Like many of the waterfalls in the Northern Rivers, the track to the falls leads you along a well marked and maintained track which is home to one of the last remaining remnants of the big scrub rainforest. But unlike some tracks, like Minyon Falls, for example, the Killen Falls track is short, relatively flat and can be easily accessed by all ages.
This first part of the track brings you to a viewing platform where you can look at the falls from above.
The track gets a little rougher after the viewing platform but is still very accessible.
The only difficult part of the track is the descent to the base of the falls and this has an excellent handrail.
The descent is so worth it. At the bottom, Emigrant creek is bubbling on its way.
And following the creek upstream, you come to the base of the waterfall complete with a rainforest pool you are allowed to swim in.
This is something you cannot do at many of the other waterfall sites such as Protestor’s Falls near the Channon. Even though I understand the necessity of preserving rare frogs and other creatures, there is always a sense of disappointment when you trek through the forest on a hot summer’s day and reach an idyllic waterfall complete with its own pristine swimming hole only to find you can’t take a refreshing dip in the crystal clear water. For that reason, Kenn and I tend to walk these tracks in winter.
And perhaps most importantly for many, a trip to the falls needn’t take too much time out of precious holiday hours. Killen Falls is located very close to the coast. It took us approximately 15 mins to drive from Byron to the falls along a very pretty road. The one kilometre return walk from the base of the falls is approximately 30 mins at ambling pace. Even factoring a picnic, a couple of hours would see most people done and dusted.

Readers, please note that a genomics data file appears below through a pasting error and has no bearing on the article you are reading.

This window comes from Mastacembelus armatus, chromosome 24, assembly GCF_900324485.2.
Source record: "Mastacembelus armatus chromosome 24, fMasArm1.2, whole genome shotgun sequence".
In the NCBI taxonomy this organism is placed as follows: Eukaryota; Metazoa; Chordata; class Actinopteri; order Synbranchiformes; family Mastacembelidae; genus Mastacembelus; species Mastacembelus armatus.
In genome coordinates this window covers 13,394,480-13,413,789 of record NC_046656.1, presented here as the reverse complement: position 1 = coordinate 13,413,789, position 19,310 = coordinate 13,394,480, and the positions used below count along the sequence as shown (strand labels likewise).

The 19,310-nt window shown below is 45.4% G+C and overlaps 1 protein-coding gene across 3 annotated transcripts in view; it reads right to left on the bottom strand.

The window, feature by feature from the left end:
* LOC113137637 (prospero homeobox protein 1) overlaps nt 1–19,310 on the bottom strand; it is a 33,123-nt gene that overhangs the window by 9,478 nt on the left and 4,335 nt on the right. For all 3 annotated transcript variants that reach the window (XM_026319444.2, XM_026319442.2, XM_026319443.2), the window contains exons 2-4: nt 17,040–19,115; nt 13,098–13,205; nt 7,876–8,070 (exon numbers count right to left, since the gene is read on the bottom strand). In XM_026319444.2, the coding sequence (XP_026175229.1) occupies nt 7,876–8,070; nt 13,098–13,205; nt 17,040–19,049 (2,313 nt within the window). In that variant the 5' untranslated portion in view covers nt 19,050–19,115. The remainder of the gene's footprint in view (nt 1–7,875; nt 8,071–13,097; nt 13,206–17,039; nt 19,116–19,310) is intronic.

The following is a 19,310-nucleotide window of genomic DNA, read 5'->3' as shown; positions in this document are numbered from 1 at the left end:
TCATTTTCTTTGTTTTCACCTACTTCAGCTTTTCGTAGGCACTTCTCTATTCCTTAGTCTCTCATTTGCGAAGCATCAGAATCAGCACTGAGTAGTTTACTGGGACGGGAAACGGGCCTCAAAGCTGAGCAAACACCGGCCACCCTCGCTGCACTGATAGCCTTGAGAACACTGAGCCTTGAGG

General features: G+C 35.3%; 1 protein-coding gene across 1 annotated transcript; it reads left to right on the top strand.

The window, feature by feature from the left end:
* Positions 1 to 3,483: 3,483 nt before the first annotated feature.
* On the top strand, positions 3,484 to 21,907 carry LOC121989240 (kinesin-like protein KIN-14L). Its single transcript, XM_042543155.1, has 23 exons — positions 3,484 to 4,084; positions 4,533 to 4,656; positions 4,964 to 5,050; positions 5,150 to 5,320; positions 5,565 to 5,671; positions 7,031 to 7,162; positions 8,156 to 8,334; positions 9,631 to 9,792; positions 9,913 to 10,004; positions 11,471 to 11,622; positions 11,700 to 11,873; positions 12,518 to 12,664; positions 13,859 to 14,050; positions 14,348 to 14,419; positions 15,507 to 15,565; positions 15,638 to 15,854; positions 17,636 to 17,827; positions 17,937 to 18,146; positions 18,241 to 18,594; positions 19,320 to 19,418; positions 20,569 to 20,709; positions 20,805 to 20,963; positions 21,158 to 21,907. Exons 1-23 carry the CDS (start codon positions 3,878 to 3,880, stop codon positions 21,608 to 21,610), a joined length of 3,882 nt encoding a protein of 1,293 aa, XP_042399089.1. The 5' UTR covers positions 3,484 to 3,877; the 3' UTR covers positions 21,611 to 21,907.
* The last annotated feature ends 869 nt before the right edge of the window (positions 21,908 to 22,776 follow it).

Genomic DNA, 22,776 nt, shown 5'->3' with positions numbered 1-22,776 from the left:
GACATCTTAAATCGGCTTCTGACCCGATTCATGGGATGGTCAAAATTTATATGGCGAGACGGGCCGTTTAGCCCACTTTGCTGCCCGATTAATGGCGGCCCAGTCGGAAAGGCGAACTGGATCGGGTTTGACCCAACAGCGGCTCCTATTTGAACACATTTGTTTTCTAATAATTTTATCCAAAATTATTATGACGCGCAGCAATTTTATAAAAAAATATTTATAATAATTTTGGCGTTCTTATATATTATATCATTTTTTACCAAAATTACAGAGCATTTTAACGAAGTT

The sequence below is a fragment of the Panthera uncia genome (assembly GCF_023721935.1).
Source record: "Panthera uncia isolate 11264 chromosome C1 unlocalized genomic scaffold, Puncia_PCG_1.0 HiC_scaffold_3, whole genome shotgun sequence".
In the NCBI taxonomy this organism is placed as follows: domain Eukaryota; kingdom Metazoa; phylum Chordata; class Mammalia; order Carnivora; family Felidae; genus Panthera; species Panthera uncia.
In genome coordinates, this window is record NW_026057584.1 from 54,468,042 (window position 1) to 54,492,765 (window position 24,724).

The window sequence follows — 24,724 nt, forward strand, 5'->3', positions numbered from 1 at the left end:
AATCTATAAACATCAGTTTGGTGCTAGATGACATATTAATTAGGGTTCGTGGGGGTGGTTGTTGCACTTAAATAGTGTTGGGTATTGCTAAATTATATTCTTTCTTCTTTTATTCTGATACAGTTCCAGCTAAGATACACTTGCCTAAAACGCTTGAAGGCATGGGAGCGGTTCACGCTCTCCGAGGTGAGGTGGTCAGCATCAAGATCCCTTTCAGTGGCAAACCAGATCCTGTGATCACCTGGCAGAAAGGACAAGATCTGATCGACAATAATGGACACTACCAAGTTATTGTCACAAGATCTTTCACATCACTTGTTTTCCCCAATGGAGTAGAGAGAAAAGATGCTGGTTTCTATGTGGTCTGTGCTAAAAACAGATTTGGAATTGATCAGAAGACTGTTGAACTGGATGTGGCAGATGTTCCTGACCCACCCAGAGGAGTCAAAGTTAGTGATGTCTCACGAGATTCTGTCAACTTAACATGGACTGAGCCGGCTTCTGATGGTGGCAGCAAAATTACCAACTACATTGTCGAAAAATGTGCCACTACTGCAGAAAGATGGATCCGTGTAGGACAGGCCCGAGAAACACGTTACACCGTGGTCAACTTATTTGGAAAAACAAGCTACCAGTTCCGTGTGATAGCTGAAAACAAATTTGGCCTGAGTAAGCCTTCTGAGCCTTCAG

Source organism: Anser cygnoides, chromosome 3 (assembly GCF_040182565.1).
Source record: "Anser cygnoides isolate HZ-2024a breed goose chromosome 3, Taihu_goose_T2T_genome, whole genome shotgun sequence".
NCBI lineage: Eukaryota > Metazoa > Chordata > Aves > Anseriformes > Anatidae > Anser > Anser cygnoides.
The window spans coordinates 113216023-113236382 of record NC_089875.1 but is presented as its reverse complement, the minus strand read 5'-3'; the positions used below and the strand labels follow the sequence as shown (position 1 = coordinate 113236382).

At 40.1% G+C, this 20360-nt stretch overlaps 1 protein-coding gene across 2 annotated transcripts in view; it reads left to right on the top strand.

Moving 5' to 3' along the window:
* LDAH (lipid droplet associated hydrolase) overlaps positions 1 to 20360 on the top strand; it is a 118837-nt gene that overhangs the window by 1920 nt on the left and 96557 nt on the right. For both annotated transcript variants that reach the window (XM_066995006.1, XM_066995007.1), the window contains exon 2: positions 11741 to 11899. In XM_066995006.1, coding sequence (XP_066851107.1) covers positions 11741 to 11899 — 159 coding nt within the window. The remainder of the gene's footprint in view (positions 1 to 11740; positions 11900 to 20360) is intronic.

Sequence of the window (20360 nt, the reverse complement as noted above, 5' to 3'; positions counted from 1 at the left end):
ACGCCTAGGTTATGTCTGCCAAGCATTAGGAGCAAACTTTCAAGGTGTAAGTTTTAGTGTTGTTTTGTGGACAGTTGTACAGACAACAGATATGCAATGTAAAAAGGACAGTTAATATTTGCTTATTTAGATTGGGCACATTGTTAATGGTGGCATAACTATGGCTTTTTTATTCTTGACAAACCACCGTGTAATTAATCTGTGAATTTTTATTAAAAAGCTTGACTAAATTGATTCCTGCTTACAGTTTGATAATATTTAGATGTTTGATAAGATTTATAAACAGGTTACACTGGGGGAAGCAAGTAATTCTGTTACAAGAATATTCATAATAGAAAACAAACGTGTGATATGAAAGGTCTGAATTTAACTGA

There is one downside to taking a trip to the Falls. The carpark at the Falls has only got a few spaces and in peak holiday season, you could find yourself parking a long way away from the falls. At this time, during Covid, we had no trouble at all but can well imagine the crowds at Christmas time.
Bright and its surrounding area is a wonderful place to visit at any time of year but Autumn is my favourite time. Not only is there is breathtaking alpine scenery, quaint towns and villages steeped in history, wonderful river walks and easy access to Victoria’s amazing rail trails, at this time of the year, the area is awash with colour.
But would Covid allow us to visit? Well, back in early May, Kenn and I finally made it. And Bright and Mount Buffalo did not disappoint. There were still plenty of beautiful, mature autumn trees decorating the streets and countryside in hues of gold, red and burgundy, even though the trees would have been at their best, a couple of weeks earlier as many of the yellows had fully dropped.
Bright is a long way from Byron Bay, roughly 1800 kms. So we timed our trip to coincide with our grand daughter, Genevieve”s birthday celebrations in Sydney. The trip along the Pacific highway was very enjoyable as the last section of the highway between Ballina and Coffs Harbour has been completed. We stopped for brunch at Cafe Aqua in Coffs. This cafe has won many awards for its coffee and its food is excellent: tasty and reasonably priced. It is opposite the foreshore park, so a great spot to stretch your legs if you so wish. A few hours later, we found ourselves at Hornsby on the outskirts of Sydney. This time, we did not get into the wrong lane and find ourselves heading for the Blue Mountains along the North Connex tunnel! This time, we stayed on the M1 and made our way to the Northern Beaches stress-free.
Genevieve, who started school this year, was turning 6! It seems like yesterday that I was holding her for the first time in Perth! She was so excited about her party and so to were her two little sisters. 20 little friends had been invited and there was going to be a very special guest, a princess who would paint their faces and organise party games .
The party was a huge success. We also made time for a coastal walk to Manly and popped into the Art gallery there.